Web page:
Saturday, March 24, 2012

The Butchertown Chronicles: Angle of Research

Though my WIP novel Butchertown is set in a highly fictionalized—but recognizable—East Bay city, San Francisco (also fictionalized) exerts its own tug from across the Bay through the chilly fog that covers the entire story from beginning to end. A bigger tug than I realized, as I’ve learned from one of the books I’ve been consulting.

Despite my manipulations, research into the real history of the real Bay Area continues. Since my last piece on this topic, the stack of books on my desk has shrunk by several (and grown by two). Some books I consulted only briefly for isolated queries; or, I put them aside because they turned out to be less relevant than I’d hoped. (At least one I threw against the wall).

One of the books I did read board-to-board provided an essential historical perspective, which I’d like to share with you: Imperial San Francisco: Urban Power, EarthlyRuin, by Berkeley historical geographer Gray Brechin.

Brechin’s compelling, strongly asserted thesis is that all major cities, from ancient Athens to the super-megacities now sprouting all over China, grew as they did through the ruthless extraction of natural resources, especially earth minerals, such as gold, silver, wood, and, of course, coal and oil.

The book describes how the mining industry built on its wealth creating a kind of pyramid that helped it concentrate and extend its power; and how most of us still live within the porous, loosely defined walls of these still-growing “imperial cities.”

It’s a subject as sprawling as Los Angeles, as dense and towering as New York; so, to get a better handle on it, Dr. Brechin frames his thesis around L.A.’s rival to the north, the City by the Bay, San Francisco—from its beginning as a sand-blown village, population 1,000, to its dizzying rise as the “Rome of the West.” San Francisco once rivaled New York and was, for over 60 years, by far the largest city on the US West Coast. And one that sought to create its own empire, extending as far as Japan and the Philippines.

The myth of the 1849 California Gold Rush casts a gilded glow, but in truth, it was an often sordid, bitter, and gritty saga, with wide veins of intrigue, criminality, and exploitation.

San Francisco was its base and it reaped the benefits of this exploitation like a Dracula, invading all corners of California and beyond and bleeding them dry. The cost has been tremendously high in environmental destruction and wasted resources, both natural and human. For example, every single conifer tree around Lake Tahoe was cut down to feed San Francisco, the mining industry, and its surrounding “contados.” The trees you see there now are all second and third generation growth.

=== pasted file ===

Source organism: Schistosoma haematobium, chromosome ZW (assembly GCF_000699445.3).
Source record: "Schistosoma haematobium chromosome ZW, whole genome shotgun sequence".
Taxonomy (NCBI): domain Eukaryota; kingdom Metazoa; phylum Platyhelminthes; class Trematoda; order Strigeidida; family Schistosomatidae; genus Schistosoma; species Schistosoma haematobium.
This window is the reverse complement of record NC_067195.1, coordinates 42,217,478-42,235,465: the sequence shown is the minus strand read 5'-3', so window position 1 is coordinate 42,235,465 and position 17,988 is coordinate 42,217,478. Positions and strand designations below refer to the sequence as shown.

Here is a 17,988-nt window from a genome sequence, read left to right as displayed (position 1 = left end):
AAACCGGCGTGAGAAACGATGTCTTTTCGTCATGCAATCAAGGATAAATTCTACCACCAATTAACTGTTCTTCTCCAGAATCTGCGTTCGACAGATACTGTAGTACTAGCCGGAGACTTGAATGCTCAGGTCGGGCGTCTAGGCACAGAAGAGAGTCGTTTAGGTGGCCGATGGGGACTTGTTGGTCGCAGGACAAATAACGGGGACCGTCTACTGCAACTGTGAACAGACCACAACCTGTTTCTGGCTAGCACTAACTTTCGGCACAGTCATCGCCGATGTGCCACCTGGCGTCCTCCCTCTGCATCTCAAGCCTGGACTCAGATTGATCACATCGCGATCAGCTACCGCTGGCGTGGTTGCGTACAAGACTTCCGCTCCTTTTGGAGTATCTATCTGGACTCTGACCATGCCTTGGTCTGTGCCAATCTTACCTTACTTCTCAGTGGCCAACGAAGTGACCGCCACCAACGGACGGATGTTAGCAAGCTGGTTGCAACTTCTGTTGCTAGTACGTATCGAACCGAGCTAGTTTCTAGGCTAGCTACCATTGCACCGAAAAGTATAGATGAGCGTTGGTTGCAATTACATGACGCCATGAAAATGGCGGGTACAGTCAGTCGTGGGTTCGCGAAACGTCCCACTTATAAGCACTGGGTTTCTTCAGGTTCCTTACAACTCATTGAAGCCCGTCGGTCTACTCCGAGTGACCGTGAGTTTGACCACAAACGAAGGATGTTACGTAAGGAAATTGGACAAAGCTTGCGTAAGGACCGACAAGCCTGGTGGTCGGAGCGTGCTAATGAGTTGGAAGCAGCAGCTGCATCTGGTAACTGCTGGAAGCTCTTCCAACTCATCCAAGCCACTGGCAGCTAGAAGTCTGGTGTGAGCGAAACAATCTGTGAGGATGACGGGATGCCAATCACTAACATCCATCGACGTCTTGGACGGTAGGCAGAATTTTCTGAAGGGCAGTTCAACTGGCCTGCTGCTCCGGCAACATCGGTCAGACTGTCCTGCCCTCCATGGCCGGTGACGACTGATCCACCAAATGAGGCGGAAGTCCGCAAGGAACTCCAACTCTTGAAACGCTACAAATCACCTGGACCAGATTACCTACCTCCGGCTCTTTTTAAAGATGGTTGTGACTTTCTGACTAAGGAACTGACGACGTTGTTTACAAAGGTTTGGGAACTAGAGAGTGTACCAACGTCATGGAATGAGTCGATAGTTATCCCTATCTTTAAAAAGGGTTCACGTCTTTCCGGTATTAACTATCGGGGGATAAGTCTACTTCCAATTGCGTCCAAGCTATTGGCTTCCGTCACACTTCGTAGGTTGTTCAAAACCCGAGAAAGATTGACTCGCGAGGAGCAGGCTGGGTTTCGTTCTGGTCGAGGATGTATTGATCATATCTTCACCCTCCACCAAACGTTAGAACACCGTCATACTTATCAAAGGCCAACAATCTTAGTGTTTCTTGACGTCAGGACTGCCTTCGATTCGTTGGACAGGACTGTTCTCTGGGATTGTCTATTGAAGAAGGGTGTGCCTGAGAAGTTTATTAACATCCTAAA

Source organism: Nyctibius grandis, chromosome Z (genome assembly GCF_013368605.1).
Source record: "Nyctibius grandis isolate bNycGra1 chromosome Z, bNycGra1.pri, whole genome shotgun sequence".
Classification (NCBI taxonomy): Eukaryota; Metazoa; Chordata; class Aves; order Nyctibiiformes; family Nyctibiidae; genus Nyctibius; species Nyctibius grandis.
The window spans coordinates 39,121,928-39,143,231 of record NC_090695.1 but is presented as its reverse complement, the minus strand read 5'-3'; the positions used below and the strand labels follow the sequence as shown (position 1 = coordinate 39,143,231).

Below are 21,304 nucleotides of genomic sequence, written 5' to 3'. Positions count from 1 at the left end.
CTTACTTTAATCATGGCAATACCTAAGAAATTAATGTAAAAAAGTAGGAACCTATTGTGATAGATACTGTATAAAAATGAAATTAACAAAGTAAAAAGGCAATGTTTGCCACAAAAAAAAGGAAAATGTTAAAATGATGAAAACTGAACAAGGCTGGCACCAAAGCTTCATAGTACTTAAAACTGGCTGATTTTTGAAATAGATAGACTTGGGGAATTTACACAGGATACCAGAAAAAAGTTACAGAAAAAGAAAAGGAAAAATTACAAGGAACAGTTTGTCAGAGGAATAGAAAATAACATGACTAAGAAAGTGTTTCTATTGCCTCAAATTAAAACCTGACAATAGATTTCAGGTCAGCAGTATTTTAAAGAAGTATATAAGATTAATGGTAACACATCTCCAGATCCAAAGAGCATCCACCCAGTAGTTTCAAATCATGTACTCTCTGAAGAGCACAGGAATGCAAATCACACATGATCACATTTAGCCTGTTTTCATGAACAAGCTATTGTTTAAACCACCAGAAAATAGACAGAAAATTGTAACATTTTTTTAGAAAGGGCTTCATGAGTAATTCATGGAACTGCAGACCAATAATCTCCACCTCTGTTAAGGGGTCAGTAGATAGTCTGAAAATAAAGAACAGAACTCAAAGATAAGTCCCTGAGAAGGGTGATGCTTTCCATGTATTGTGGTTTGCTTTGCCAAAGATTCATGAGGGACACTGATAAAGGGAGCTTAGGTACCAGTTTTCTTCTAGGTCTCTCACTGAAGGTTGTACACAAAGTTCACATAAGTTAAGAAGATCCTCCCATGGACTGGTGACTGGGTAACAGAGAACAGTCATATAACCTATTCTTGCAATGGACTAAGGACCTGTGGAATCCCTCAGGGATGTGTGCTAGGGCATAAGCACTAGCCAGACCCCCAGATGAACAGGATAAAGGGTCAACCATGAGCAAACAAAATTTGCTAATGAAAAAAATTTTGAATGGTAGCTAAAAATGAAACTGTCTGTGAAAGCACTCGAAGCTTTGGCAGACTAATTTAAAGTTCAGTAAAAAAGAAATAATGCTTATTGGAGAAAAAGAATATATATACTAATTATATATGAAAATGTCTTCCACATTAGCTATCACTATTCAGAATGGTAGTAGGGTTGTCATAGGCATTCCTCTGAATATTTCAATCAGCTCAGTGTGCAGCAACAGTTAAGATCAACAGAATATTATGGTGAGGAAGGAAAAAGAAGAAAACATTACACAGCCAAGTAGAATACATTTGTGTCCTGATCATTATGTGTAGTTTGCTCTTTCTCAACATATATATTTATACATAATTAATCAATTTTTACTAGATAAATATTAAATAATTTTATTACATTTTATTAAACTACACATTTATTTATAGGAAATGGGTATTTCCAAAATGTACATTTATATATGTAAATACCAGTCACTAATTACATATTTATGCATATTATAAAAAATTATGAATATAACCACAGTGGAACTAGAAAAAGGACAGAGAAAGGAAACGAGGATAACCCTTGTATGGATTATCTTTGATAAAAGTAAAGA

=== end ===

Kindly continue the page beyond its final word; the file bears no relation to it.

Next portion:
The Sierra environment was dug and ripped to shreds like this throughout. These raw wounds still scar the landscape, and will remain for eons to come. The daguerreotypes from that era look like moonscapes, bleached beyond repair.

The main beneficiaries were the few, the white, and the rich, the men of finance, rather than the actual workers. Their crumbs trickled down from the linen covered tables to the underpaid, over-worked miners, often fatally sickened by their occupation and exploited by the other extractive businesses that grew up around them to strip them of their measly pay.

The power cliques that ruled San Francisco—the mining corporations and ancillary industries; “thought-shapers,” such as the Scott Brothers, the deYoungs, and the Hearsts, and even the power brokers who built UC Berkeley—did whatever it took, at whatever cost, to build and maintain their empires, justifying their naked greed and bellicose racism with soaring, biblical propaganda. It’s a creepy, discouraging, often infuriating story.

Imperial San Francisco blasts away like a water cannon against the environmental destruction, waste, and injustice that resulted from San Francisco’s drive to become City of All Cities. (That it fell short seems due to Los Angeles’s superior luck and skill at extracting the number-one natural resource no human settlement can do without—water.)

I don’t doubt that the human species has grown itself into a zone where we’ve endangered our own existence. Still, no matter how much I accept its critique, Imperial San Francisco is a jeremiad--one-sided and relentlessly angry. Its breathtaking assertions are applied in a slab of absolute black, without a word given to benefits that human beings may have achieved by gathering into cities. The building of cities had to have been driven by more than greed.

It never asks certain questions: If cities are so bad for us, why did we exert the backbreaking effort it took to build them in the first place? And, if not cities, then what? I can’t see humanity heading back to rural life anytime soon. (One modern leader, Pol Pot of Cambodia, tried to do just that and murdered nearly 2 million of his own people.) Life on the farm wasn’t always just, either, and it was never easy.

(re-edited 3/27/12)

Copyright 2012 by Thomas Burchfield

Photo by Author.

Thomas Burchfield has recently completed his 1920s gangster thriller Butchertown. He can be friended on Facebook, followed on Twitter, and read at Goodreads. You can also join his e-mail list via tbdeluxe [at] sbcglobal [dot] net. He lives in Northern California with his wife, Elizabeth.


Paul Sholar said...

Map of the extent of logging in the Lake Tahoe basin 1860-1900:

Thomas Burchfield said...

Wow! Thanks for that, Paul. That's really illuminating . . . and a little sobering.